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Mary L. Bowerman
· Arthur Bonwell
· Lifetime Achievement Award
 
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Our Founders
Mary Bowerman and Art Bonwell


"My dream is that the whole of Mount Diablo, including its foothills, will remain open space…that the visual and natural integrity will be sustained." Mary

Mary L. Bowerman 

Dr. Bowerman was co-founder of Save Mount Diablo in 1971, was Vice President for Resources until 1995, and continued to serve on the Land Acquisition Committee until her death in August of 2005. Dr. Bowerman was a botanist and a student of the flora and vegetation of Mount Diablo for over seventy years. She received her PhD from the University of California at Berkeley and authored The Flowering Plants and Ferns of Mount Diablo, California; Their Distribution and Association into Plant Communities, The Gillick Press, 1944. Her book has been updated and was republished in 2002 by the University of California at Berkeley’s Jepson Herbarium. She received many awards--including a State of California Golden Bear award, the Chevron Times Mirror Magazine National Conservation Award, Diablo Magazine’s Threads of Hope Award and the Daughters of the American Revolution’s National Conservation Medal--for her work with Save Mount Diablo. Mount Diablo State Park's Fire Interpretive Trail is named in her honor. She was further honored by East Bay Regional Park District in 2001 when the crest of Highland Ridge, in Morgan Territory Regional Preserve, was renamed “Founders Ridge” in honor of Save Mount Diablo’s founders. Dr. Bowerman was a resident of the Bay area since 1928 and lived in Lafayette for her last 50 years.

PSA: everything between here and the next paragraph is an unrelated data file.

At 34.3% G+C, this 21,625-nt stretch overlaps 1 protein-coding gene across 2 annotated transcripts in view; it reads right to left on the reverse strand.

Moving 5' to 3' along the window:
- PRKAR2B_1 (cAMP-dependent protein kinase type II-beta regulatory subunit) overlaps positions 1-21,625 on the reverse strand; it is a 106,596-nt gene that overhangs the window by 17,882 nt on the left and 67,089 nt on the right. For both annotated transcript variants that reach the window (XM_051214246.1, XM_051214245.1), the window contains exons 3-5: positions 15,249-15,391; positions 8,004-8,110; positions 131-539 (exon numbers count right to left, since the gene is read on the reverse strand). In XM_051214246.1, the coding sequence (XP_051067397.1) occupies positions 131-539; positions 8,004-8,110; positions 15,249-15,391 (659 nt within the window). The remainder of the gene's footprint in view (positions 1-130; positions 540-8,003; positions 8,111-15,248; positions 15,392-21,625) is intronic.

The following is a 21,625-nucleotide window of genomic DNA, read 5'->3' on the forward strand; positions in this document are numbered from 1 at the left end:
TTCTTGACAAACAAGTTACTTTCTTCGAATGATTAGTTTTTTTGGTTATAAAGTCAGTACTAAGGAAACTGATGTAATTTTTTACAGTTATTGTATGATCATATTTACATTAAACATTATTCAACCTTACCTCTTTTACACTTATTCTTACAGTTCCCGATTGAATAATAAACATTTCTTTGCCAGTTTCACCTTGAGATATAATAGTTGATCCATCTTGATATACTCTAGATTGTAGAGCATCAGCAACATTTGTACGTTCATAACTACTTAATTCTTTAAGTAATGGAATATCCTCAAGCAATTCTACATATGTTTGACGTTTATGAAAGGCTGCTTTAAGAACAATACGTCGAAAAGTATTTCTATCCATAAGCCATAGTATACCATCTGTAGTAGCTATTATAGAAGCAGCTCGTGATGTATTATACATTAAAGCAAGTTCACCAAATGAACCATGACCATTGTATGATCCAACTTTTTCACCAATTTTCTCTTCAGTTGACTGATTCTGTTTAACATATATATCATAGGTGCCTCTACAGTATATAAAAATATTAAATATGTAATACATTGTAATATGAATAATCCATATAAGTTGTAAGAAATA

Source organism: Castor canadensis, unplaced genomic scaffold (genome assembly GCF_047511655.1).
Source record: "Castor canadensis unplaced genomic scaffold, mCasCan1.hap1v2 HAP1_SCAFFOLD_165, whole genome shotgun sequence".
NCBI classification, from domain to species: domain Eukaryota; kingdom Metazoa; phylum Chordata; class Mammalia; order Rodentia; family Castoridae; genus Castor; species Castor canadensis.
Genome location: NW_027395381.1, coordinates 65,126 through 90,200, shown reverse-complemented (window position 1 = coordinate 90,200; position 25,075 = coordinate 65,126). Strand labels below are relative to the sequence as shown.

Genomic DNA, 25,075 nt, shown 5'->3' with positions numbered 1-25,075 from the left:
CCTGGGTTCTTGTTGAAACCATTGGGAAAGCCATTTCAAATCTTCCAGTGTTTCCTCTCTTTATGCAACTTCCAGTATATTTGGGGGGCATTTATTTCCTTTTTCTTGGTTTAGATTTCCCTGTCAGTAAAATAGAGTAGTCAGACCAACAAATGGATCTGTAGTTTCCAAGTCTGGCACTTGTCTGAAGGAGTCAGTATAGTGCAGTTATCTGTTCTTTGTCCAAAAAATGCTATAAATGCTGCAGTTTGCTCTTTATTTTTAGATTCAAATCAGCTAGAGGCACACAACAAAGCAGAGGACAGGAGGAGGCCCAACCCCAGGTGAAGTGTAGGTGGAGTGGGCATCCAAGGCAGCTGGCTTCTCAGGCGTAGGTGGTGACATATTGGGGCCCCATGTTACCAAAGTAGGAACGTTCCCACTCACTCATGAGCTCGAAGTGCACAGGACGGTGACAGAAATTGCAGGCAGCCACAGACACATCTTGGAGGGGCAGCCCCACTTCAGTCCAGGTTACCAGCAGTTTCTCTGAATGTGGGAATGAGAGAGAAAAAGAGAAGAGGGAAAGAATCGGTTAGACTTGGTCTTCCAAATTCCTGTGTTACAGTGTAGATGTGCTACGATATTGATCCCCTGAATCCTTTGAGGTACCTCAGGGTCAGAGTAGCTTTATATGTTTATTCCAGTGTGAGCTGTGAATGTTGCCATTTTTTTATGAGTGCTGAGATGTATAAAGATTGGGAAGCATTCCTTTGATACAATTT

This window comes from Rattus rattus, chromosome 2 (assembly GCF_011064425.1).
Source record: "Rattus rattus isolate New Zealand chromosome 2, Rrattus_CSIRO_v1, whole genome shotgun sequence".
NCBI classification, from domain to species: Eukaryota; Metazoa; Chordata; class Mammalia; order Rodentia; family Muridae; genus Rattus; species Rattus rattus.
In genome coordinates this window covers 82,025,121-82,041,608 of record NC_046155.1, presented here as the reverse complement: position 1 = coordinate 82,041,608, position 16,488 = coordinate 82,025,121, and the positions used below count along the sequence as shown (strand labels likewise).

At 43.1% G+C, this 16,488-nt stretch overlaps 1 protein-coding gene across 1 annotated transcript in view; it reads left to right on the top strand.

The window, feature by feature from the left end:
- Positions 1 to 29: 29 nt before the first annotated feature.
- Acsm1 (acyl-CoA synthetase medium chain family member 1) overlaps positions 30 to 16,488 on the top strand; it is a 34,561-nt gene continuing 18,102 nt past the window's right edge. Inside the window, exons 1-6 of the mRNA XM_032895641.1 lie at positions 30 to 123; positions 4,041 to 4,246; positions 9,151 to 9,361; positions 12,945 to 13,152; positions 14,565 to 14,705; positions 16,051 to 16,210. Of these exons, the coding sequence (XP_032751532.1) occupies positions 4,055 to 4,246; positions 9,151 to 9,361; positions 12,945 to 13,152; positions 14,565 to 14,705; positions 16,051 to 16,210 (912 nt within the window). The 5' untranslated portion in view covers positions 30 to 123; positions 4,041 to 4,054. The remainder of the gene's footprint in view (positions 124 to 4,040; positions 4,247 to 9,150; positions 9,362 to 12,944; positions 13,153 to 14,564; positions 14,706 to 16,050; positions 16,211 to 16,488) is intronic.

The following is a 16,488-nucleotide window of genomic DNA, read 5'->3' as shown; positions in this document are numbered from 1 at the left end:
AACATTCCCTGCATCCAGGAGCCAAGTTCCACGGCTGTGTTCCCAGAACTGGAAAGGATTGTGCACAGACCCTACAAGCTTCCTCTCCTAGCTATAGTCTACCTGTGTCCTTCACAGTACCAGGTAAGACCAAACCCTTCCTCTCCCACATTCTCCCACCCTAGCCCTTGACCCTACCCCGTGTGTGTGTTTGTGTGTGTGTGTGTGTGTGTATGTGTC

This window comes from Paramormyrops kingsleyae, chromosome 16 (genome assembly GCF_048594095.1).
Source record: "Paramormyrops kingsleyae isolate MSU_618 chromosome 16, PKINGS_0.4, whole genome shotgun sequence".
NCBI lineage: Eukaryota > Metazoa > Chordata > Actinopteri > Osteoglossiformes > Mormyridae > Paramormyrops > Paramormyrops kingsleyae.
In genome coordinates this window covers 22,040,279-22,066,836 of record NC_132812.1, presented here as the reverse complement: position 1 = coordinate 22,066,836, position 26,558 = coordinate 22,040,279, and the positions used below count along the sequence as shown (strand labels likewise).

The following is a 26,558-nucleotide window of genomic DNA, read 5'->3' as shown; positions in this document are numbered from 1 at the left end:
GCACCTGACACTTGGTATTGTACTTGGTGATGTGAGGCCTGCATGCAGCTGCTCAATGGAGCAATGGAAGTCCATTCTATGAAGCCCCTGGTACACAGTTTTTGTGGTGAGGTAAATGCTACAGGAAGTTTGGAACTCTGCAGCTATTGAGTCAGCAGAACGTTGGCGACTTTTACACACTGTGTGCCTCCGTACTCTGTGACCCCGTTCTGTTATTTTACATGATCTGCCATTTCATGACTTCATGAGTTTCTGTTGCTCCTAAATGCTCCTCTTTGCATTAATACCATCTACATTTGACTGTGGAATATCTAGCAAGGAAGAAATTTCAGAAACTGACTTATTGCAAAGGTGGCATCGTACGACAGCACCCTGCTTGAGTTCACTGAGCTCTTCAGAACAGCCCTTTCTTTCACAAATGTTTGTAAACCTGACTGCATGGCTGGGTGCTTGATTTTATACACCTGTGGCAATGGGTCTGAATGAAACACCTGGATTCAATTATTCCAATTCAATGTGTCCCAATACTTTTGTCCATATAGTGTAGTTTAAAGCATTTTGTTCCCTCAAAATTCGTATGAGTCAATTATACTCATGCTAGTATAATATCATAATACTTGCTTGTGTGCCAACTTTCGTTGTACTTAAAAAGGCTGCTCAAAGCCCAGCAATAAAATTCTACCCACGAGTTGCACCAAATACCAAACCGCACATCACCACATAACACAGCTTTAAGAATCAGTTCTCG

» Mary L. Bowerman's obituary - Mary Bowerman-Helped Start Save Mount Diablo, San Francisco Chronicle

» Read a tribute to Mary L. Bowerman in the Fall 2005 edition of Diablo Watch

» Read Interview of Mary Bowerman, 1997 by Galen Rowell, from his book Bay Area Wild

 

"I thought Mount Diablo could use more attention." Art

Arthur Bonwell

Art Bonwell co-founded of Save Mount Diablo in 1971, was a past-president and Emeritus member of the Board of Directors. He was retired from Dupont-Antioch Works where he was a Process Control Engineer, and received his B.S.E.E. from Purdue University. He received many awards--including a State of California Golden Bear award, the Chevron Times Mirror Magazine National Conservation Award, Diablo Magazine’s Threads of Hope Award, the Daughters of the American Revolution’s National Conservation Medal, and Save Mount Diablo’s first Mountain Star Award--for his work with Save Mount Diablo. He was further honored by East Bay Regional Park District in 2001 when the crest of Highland Ridge, in Morgan Territory Regional Preserve, was renamed “Founders Ridge” in honor of Save Mount Diablo’s founders. A resident of California since 1956, Mr. Bonwell lived in Concord.

» A Celebration of Life for Art